If you were to just read the title The Mission you might assume that it’s about Jean-Claude Van Damme being forced to enter an illegal underground martial arts tournament and eventually triumphing to earn his glory. But you would be wrong. That film was titled The Quest, which is close. And in fact approximately 5 years earlier when it first came out it was called Bloodsport. Instead though, The Mission is actually just a story about a Mission. Like, mission as in a place.
The epic grandeur of the movie The Mission is due a lot to the ridiculous beauty of South America, but its watchability derives a lot of its power from the performances of Robert De Niro and Jeremy Irons. They are both master actors and it shows here. Too often master actors are bored and so they get what they like to think of as … “creative.” If you need an example of this, look no further than Johnny Depp’s post Jack Sparrow performances whereby he tried to play Willy Wonka as Michael Jackson.
Its almost as if, for those whose talent comes naturally to them, they insist on their talent being something more than talent. In an effort to emphasize the level of hard work and determination they put into their jobs, Great Actors sometimes get a bit … how shall I say … weird. Both DeNiro and Irons have been known to do this. Because the script by Robert Bolt gives them both something to play, however, they don’t have time to create funny gerbil voices and the like. Both of them are “Method” actors but at least here it doesn’t hinder them this may also be due to the fact that it’s hard to make Jesuit priests glib and hip.
Robert De Niro plays a character who (almost justifiably) kills his own brother and is so torn up about it (even though his brother kinda had it coming), that he becomes a Jesuit monk. This would seem like punishment enough, but as even further punishment he has to hang around with Jeremy Irons for the rest of the movie. Also because the titular Mission is located atop the stunning Iguaza falls, De Niro (again as penance for killing his brother–who deserved it) must climb to the top carrying a heavy bundle of supplies. Much like Santa must do every Christmas.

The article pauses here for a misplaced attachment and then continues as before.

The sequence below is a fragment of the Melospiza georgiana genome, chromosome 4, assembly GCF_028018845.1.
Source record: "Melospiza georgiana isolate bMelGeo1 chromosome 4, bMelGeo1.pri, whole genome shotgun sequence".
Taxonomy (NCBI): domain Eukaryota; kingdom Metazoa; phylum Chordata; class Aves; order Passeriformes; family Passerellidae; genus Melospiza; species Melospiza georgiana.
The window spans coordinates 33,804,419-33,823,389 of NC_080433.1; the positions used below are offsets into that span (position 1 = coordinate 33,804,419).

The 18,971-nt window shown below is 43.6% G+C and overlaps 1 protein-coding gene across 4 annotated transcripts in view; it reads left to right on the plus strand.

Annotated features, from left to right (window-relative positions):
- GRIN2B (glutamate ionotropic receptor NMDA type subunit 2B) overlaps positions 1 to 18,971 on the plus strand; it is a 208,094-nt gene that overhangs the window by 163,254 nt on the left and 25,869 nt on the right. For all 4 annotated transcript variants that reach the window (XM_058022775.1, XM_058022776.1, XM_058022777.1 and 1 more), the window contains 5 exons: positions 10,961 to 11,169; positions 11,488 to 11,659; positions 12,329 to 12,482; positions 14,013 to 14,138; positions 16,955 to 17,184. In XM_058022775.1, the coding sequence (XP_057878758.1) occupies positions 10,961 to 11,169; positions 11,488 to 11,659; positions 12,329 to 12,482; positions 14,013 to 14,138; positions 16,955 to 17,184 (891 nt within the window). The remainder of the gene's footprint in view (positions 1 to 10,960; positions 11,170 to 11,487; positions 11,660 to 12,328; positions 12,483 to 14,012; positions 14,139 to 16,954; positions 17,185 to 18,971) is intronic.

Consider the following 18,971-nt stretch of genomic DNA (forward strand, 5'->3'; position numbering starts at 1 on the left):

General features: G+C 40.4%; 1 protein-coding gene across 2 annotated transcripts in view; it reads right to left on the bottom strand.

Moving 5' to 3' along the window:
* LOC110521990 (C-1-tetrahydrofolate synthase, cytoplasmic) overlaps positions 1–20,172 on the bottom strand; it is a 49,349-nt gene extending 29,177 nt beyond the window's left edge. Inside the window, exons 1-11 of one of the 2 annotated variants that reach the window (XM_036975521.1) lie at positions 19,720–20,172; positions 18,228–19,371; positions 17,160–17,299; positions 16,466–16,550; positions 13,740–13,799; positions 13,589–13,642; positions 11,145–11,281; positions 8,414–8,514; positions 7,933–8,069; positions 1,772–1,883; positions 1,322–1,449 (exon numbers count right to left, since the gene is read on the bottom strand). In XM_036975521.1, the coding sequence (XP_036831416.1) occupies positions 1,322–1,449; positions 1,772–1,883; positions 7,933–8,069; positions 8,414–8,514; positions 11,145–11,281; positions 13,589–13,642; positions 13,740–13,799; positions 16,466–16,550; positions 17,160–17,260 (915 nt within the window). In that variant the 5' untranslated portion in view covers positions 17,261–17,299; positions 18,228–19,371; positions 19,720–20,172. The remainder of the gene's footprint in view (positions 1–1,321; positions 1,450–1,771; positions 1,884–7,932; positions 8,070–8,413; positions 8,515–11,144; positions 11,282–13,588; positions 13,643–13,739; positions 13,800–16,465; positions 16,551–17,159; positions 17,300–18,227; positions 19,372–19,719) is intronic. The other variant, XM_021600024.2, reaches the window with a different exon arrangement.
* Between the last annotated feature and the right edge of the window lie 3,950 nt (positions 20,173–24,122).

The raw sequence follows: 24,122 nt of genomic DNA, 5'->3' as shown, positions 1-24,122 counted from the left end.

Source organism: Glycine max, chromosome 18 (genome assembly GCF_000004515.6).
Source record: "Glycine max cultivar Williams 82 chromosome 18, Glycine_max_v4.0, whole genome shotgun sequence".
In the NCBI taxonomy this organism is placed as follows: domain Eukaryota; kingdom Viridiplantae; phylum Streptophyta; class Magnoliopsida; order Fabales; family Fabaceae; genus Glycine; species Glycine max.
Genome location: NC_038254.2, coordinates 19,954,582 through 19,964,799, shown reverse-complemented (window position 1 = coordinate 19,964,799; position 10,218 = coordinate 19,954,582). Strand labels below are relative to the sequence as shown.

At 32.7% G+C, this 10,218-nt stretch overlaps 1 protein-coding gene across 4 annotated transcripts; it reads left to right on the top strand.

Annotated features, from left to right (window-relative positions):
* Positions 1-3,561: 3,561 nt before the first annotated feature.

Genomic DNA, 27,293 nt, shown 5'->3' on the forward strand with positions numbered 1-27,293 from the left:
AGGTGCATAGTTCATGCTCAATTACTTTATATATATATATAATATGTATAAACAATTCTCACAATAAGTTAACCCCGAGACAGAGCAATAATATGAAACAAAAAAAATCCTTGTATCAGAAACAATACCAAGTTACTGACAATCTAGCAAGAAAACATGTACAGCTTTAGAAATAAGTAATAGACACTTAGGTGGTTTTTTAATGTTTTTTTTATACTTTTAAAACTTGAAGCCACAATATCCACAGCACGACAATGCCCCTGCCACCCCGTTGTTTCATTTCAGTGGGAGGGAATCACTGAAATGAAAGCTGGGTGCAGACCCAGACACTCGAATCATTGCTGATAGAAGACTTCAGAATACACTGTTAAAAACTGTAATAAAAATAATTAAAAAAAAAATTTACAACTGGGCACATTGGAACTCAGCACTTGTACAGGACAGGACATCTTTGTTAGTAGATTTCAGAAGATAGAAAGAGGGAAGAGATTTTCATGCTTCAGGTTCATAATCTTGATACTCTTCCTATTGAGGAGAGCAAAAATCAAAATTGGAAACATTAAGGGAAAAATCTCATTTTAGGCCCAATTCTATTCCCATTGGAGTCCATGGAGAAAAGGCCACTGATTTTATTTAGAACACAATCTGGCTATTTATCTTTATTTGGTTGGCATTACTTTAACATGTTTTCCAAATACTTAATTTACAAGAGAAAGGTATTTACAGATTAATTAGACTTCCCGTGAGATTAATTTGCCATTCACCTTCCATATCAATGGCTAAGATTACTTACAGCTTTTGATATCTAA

One of the monks, played by the ever-awesome Liam Neeson, has pity on him and cuts it away from him as he struggles to climb the treacherous mountain pass. To his great astonishment De Niro just ties the bundle back on his back and continues to climb the mountain until he reaches the top where he is forced to enlist in an illegal martial arts tournament for the souls of the native children (not really).
He eventually develops a great rapport with the children in the mission and all seems peaceful until a messenger from the Vatican arrives and plans on closing their mission because of a treaty with Portugal. De Niro does not like this and because he has a shadowy pre-Jesuit past of running guns, he plans to stage a fight for the mission. This is probably the extent of the action that can be found in the film.
It was shot on location with stunning visuals supplied by the cinematographer Chris Menges who won an Oscar for his work. The music by Ennio Morricone is also one of the more well known pieces of film music out there if you get a chance give a listen to the track called “Gabriel’s Oboe” do so.
Strong visuals, an excellent musical score, and the ever-awesome Liam Neeson are all well and good, but they can sometimes pale in comparison to two men atop a mountain waterfall in the middle of the South American jungle attempting to defend a mission that has saved both of their lives.
Next up … ninety.